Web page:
Bävman warns us not to ‘applaud’ the men in his photographs: ‘women have done this for years and never been applauded’. Across the other side of the gallery, ‘Swedish Dads’ portrays men playing with their children, washing them, but also going about their daily lives with and around them. We see a dad with his child strapped to his front practicing pull-ups in the doorway while another runs on the treadmill, his child in a baby carrier next to him. These aren’t super-dads, Bävman reminds us, nor should we think of Sweden as a superior nation when it comes to parental leave: though the country has progressive and open laws about maternity and paternity leave, only fourteen percent of Swedish parents split this parental leave evenly. What makes these photographs so remarkable is their anomalous presentation of fatherhood – one that is tender, playful, and practical. These fathers are nurturing and loving, busy and hands-on in all the ways we expect single mothers to behave. And yet, it is this subversion, this notable difference of traditional portrayals of fatherhood to Bävman’s images, that puts these photographs to work.

‘The most important thing for me,’ says Bajgart of her book, A Woman’s Work, ‘is that this book, this collection, serves for young people, young women, young children, so that they can see what is possible’. The stream of women photographed, displayed in a line across the wall, varies from astrophysicists to racecar drivers – from music producers to veterinary nurses. The less male-centric occupations photographed by Bajgart remind us of the harsh truth, that even those jobs that women are not necessarily held back from doing because of their gender, are still dominated by men.

The impact of Bajgart’s work is strengthened in its pairing with Nella Nuora’s ‘Midwife’ and Mikko Suutarinen’s ‘Truckers’. The subjects of these photographs break through the gendered territories laid out by society. Nuora’s work takes the emotion and feminine bonds often closely associated with midwifery and confronts us with the logic and science of the occupation – something we often regard as masculine and separate to caregiving occupations. A number of the photographs in ‘Truckers’, meanwhile, are dark and near-inscrutable: long-exposure shots force us to squint to discern the women driving these vehicles. And yet, in others, we are stared at confidently, even judged by the subjects. The project vacillates between visibility and invisibility, forcing us to regard these women, and persuading us to look harder to notice them where they’re not overtly visible.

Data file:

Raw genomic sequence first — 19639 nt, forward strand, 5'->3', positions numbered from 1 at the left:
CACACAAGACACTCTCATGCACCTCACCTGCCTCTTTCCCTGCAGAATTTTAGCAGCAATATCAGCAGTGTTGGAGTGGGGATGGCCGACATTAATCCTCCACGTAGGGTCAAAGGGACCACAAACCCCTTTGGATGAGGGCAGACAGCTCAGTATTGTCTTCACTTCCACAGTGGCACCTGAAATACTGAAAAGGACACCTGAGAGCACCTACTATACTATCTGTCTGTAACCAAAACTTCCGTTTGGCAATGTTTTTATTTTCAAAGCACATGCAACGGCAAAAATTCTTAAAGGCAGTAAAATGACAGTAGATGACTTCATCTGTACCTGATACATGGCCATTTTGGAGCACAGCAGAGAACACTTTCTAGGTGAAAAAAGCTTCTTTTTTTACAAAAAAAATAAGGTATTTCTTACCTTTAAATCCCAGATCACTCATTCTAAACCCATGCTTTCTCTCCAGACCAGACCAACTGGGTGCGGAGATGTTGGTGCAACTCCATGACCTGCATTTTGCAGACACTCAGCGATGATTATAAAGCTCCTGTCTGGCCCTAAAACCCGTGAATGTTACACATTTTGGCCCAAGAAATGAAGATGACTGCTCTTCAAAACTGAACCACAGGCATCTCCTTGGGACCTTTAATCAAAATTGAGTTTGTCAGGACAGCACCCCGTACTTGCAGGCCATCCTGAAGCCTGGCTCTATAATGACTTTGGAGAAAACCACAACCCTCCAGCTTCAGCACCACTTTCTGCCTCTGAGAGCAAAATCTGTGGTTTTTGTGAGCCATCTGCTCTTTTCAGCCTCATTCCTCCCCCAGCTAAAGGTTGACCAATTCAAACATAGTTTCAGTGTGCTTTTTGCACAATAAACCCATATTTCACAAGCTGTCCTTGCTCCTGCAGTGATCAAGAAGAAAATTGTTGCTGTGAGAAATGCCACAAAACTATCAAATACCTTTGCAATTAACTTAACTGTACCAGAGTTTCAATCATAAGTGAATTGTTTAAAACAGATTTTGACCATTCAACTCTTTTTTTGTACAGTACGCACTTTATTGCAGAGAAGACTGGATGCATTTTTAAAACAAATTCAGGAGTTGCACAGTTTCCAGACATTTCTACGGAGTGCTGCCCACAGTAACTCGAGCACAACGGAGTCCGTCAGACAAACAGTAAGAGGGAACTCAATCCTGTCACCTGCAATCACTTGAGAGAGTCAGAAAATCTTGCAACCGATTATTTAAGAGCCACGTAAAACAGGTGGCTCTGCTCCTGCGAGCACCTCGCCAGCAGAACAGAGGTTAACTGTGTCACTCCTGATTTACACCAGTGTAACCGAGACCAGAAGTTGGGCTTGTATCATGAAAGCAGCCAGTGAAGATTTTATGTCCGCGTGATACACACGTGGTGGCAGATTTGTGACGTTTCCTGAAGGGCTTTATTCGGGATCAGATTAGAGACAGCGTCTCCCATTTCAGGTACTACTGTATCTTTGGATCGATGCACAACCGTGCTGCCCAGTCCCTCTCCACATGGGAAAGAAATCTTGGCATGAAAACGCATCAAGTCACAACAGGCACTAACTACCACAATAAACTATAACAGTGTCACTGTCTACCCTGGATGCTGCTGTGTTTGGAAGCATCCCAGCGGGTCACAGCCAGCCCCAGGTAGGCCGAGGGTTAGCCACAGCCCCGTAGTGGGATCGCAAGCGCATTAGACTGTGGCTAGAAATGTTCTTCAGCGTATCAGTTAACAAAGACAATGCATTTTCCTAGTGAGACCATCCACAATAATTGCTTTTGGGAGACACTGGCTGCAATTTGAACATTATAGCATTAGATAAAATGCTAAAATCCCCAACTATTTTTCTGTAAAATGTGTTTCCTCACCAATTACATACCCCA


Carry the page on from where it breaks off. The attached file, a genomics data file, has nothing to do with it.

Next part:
A woman’s work ultimately leaves us questioning the legitimacy behind questions of gendered work, and how much these definitions limit the work that we see done. The binary relationship between womanhood and manhood in this curation is compromised as we see gender roles confused and blurred. At times, however, it is also straightforwardly subverted in the labeling of ‘men’s’ and ‘women’s’ work. This curation is just one branch of a much bigger and wider question surrounding work, gender, and what society regards as acceptable between the two.

The issue of gendered work isn’t solved by showcasing photography of this kind, but that is not what these artists are suggesting. Whack’n’Bite’s curation highlights that very fact: that there is, indeed, Work to Be Done.


(Images credit: Phil Scully)

This article is presented in partnership with Image Works: Research and Practice in Visual Culture, a public initiative of the School of English, Communication and Philosophy at Cardiff University.